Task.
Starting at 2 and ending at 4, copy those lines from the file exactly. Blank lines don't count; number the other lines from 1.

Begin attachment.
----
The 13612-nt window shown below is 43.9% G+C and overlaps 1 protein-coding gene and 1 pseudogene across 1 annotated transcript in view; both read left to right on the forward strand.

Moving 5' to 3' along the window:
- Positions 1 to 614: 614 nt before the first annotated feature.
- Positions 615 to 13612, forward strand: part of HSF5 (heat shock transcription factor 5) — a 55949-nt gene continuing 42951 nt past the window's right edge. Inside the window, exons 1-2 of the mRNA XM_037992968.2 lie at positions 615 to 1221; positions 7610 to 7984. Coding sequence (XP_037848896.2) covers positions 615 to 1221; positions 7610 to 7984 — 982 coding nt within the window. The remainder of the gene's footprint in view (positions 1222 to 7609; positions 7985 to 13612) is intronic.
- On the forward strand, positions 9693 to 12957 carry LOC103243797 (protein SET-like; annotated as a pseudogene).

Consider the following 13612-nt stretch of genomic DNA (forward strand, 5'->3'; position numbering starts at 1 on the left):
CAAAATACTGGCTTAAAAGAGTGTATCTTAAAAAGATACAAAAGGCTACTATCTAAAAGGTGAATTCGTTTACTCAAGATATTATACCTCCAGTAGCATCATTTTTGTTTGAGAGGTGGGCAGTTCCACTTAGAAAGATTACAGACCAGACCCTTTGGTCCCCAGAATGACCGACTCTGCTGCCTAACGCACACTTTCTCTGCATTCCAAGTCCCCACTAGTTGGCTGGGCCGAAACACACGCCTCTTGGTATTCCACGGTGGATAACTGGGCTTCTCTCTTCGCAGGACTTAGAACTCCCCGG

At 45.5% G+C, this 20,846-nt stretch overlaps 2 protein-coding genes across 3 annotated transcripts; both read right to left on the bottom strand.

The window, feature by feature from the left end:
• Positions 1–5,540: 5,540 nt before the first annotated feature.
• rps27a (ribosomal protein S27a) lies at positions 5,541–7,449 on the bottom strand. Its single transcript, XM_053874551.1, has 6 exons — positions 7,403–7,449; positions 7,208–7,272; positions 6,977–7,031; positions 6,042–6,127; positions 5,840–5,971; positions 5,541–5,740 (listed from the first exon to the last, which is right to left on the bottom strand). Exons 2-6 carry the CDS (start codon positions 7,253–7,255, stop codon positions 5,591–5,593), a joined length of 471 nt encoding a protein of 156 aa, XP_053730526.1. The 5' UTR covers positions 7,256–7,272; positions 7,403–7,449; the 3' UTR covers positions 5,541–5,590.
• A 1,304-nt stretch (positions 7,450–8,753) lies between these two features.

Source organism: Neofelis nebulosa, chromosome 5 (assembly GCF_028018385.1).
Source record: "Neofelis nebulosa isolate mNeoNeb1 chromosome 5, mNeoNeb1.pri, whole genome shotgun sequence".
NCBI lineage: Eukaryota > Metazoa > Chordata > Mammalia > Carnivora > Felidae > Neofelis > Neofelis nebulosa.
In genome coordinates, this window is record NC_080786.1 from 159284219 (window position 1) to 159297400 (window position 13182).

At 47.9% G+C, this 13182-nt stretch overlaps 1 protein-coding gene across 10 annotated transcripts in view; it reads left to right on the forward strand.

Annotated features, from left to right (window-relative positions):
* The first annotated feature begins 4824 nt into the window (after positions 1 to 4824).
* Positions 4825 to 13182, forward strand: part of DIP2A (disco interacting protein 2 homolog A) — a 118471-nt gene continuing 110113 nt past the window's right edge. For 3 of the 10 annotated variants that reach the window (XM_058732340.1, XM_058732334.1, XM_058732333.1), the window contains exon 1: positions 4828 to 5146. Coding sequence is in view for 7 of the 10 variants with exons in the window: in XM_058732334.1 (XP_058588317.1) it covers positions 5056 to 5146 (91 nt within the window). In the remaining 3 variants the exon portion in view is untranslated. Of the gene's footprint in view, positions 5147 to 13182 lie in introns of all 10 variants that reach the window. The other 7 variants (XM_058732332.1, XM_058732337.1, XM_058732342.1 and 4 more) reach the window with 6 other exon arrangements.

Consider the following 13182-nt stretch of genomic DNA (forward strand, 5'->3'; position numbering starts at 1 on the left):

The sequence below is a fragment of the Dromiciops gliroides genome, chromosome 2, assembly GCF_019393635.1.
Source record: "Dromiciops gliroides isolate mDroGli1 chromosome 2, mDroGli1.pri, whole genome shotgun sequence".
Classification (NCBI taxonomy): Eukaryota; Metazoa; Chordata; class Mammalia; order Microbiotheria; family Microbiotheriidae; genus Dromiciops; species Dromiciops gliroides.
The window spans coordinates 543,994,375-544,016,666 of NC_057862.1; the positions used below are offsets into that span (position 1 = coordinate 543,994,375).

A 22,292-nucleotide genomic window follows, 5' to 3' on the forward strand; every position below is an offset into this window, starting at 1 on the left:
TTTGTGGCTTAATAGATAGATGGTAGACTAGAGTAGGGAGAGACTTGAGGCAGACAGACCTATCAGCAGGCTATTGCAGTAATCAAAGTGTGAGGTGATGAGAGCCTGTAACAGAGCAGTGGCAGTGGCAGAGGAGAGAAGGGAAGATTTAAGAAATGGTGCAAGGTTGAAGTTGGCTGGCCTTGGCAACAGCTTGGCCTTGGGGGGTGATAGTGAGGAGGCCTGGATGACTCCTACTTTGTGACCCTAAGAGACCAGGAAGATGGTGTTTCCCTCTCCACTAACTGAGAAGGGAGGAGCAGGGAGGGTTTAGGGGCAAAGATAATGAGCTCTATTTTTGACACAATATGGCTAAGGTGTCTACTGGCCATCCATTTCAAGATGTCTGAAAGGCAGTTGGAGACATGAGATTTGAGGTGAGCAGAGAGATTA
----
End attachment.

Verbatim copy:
Moving 5' to 3' along the window:
- Positions 1 to 614: 614 nt before the first annotated feature.
- Positions 615 to 13612, forward strand: part of HSF5 (heat shock transcription factor 5) — a 55949-nt gene continuing 42951 nt past the window's right edge. Inside the window, exons 1-2 of the mRNA XM_037992968.2 lie at positions 615 to 1221; positions 7610 to 7984. Coding sequence (XP_037848896.2) covers positions 615 to 1221; positions 7610 to 7984 — 982 coding nt within the window. The remainder of the gene's footprint in view (positions 1222 to 7609; positions 7985 to 13612) is intronic.